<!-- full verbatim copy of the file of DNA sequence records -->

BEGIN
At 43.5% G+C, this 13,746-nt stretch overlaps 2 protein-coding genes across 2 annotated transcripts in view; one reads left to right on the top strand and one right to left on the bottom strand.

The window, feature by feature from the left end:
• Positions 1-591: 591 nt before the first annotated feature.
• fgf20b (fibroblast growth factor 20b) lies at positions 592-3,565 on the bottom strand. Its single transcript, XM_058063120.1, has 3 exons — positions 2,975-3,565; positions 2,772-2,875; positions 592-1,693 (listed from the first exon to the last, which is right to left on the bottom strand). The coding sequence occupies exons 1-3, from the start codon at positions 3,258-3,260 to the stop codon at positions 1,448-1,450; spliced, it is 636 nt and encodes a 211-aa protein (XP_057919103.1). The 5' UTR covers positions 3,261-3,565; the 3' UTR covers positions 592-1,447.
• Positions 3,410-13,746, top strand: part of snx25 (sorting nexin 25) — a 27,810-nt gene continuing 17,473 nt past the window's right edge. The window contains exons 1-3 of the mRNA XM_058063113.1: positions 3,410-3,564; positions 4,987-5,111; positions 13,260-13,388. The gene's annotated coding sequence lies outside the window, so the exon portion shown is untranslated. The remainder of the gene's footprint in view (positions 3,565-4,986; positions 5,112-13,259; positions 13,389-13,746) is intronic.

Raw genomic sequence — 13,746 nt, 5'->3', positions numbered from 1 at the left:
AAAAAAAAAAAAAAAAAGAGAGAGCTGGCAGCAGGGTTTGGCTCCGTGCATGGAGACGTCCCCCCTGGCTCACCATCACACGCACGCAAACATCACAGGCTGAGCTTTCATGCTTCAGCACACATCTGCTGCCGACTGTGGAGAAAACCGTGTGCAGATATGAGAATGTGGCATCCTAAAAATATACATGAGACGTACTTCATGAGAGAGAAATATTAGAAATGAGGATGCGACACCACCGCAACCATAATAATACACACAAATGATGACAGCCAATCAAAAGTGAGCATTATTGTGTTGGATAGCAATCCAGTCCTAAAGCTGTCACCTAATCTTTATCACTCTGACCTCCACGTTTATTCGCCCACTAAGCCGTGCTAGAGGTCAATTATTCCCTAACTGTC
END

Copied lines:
At 43.5% G+C, this 13,746-nt stretch overlaps 2 protein-coding genes across 2 annotated transcripts in view; one reads left to right on the top strand and one right to left on the bottom strand.

The window, feature by feature from the left end:
• Positions 1-591: 591 nt before the first annotated feature.
• fgf20b (fibroblast growth factor 20b) lies at positions 592-3,565 on the bottom strand. Its single transcript, XM_058063120.1, has 3 exons — positions 2,975-3,565; positions 2,772-2,875; positions 592-1,693 (listed from the first exon to the last, which is right to left on the bottom strand). The coding sequence occupies exons 1-3, from the start codon at positions 3,258-3,260 to the stop codon at positions 1,448-1,450; spliced, it is 636 nt and encodes a 211-aa protein (XP_057919103.1). The 5' UTR covers positions 3,261-3,565; the 3' UTR covers positions 592-1,447.
• Positions 3,410-13,746, top strand: part of snx25 (sorting nexin 25) — a 27,810-nt gene continuing 17,473 nt past the window's right edge. The window contains exons 1-3 of the mRNA XM_058063113.1: positions 3,410-3,564; positions 4,987-5,111; positions 13,260-13,388. The gene's annotated coding sequence lies outside the window, so the exon portion shown is untranslated. The remainder of the gene's footprint in view (positions 3,565-4,986; positions 5,112-13,259; positions 13,389-13,746) is intronic.

Raw genomic sequence — 13,746 nt, 5'->3', positions numbered from 1 at the left:
AAAAAAAAAAAAAAAAAGAGAGAGCTGGCAGCAGGGTTTGGCTCCGTGCATGGAGACGTCCCCCCTGGCTCACCATCACACGCACGCAAACATCACAGGCTGAGCTTTCATGCTTCAGCACACATCTGCTGCCGACTGTGGAGAAAACCGTGTGCAGATATGAGAATGTGGCATCCTAAAAATATACATGAGACGTACTTCATGAGAGAGAAATATTAGAAATGAGGATGCGACACCACCGCAACCATAATAATACACACAAATGATGACAGCCAATCAAAAGTGAGCATTATTGTGTTGGATAGCAATCCAGTCCTAAAGCTGTCACCTAATCTTTATCACTCTGACCTCCACGTTTATTCGCCCACTAAGCCGTGCTAGAGGTCAATTATTCCCTAACTGTC